is looking to buy a new backup-electrical generator, and use Twitter to communicate with teachers during emergencies, after fallen power lines left the school in the dark for over an hour earlier this month.
Around 2:20 p.m. on hanging over the high school's parking lot, 100th Street and Kedzie Avenue. The balloons, identical to the metallic kind, soon burst on the wires, blowing circuits then sending an electrical surge toward power lines hanging over 99th Street and Kedzie Avenue.
“It's amazing that those little balloons did that,” said facilities director William McGuire.
Soon after the power went out, a representative from ComEd was sent to the scene. The village Police and Fire Departments were sent to manage the fallen wires, which had a capacity of 10,000 volts to 15,000 volts, McGuire said.
ComEd estimates 1,342 customers in over 35 blocks lost power that day. The power company worked quickly to have electricity at nearby hospitals turned on, and by 3:30 p.m., power was restored to EPCHS.
“It's rough to learn from that experience,” McGuire added, “but we'll implement more procedures to make it a little smoother [next time].”
Supt. Dr. M. Elizabeth Hart noted that the school is looking at purchasing a generator system that would connect to emergency lights, air conditioning units, PA boxes and digital phones throughout the high school, which were all knocked out during the power outage.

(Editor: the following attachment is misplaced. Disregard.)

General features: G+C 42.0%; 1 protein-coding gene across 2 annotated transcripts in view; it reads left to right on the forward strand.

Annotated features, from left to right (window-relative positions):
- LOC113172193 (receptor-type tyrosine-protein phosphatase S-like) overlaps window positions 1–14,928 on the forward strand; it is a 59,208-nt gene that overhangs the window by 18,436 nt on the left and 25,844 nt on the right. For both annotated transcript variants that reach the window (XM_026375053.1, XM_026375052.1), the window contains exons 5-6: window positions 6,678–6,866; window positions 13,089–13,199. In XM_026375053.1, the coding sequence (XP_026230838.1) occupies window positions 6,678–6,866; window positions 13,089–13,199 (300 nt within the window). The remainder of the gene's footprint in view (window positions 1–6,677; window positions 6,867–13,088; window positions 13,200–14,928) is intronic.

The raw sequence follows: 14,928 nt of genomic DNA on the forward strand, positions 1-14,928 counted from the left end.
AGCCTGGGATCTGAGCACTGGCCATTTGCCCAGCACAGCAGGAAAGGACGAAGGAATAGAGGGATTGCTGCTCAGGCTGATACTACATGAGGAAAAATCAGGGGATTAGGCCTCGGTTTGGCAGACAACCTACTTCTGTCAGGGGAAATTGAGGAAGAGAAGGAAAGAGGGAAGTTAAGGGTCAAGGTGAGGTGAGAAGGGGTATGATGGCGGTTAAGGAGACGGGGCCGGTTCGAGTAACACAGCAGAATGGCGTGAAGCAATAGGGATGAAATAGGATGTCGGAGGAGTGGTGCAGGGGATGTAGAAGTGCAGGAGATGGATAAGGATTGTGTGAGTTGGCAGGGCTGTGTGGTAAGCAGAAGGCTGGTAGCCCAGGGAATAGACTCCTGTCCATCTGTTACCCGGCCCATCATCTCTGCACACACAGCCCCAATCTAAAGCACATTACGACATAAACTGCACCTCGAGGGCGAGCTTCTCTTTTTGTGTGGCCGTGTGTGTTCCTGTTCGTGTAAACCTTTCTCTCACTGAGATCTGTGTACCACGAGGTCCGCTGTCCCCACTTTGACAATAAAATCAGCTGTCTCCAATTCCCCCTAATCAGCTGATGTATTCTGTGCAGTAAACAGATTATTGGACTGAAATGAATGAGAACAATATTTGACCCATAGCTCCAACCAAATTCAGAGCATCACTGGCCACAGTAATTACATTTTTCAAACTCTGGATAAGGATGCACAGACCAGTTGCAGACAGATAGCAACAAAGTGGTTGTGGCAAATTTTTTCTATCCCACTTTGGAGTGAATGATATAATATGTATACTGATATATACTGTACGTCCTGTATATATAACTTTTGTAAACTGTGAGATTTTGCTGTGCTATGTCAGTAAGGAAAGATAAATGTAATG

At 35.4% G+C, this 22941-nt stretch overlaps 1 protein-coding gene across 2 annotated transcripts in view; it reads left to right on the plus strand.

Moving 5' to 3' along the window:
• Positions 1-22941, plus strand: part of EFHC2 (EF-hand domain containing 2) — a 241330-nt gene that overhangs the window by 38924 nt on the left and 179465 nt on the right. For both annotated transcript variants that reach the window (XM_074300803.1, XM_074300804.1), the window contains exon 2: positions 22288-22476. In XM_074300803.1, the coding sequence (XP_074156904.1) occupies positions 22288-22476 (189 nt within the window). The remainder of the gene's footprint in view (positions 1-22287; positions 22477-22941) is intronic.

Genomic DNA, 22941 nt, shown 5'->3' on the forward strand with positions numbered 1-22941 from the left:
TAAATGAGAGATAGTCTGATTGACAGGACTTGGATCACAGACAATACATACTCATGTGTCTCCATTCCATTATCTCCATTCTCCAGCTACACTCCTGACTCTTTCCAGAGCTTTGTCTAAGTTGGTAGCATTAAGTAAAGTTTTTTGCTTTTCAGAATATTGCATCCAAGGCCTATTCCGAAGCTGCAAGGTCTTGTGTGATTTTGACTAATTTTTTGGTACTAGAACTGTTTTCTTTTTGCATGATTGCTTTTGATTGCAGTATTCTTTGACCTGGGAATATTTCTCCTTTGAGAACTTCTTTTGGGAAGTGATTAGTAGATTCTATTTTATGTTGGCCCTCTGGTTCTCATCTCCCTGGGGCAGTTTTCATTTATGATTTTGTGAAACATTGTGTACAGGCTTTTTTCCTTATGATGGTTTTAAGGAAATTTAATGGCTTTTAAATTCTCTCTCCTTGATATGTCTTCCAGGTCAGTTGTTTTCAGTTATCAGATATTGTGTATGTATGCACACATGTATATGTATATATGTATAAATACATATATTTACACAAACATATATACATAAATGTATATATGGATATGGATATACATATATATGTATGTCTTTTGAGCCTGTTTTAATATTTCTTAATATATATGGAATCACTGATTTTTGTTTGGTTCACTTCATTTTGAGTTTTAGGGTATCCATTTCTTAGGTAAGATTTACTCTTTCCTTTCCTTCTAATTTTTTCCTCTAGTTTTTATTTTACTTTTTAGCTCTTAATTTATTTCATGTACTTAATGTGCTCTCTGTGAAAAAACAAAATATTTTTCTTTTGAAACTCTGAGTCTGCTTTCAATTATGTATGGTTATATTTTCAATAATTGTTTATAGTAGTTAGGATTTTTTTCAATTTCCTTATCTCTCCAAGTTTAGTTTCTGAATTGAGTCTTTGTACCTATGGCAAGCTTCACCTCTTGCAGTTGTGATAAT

“Command central,” where the power switch for the generator would be held, is right by the superintendents office, McGuire said.
The air conditioning in the computer lab is especially important. When knocked out, the lab can get to over 100 degrees from the excess computer heat.
“We'll hire a professional to come in and look at our system,” Hart said. “There was one good thing about this; even though it was kind of a nerve-wracking day, we've learned, unbelievably, what to do [in the event of a power outage].”
The school will open a Twitter account to update teachers, via their cellphones, in the event of another outage. With the PA and phone systems out, Hart said, teachers were limited to the amount of information they could receive.
At one point, Hart said the police department told her to release the students, while the fire department said the opposite.
“There were students trying to get through the doors,” said student ambassador Emma Point. “It was fun though."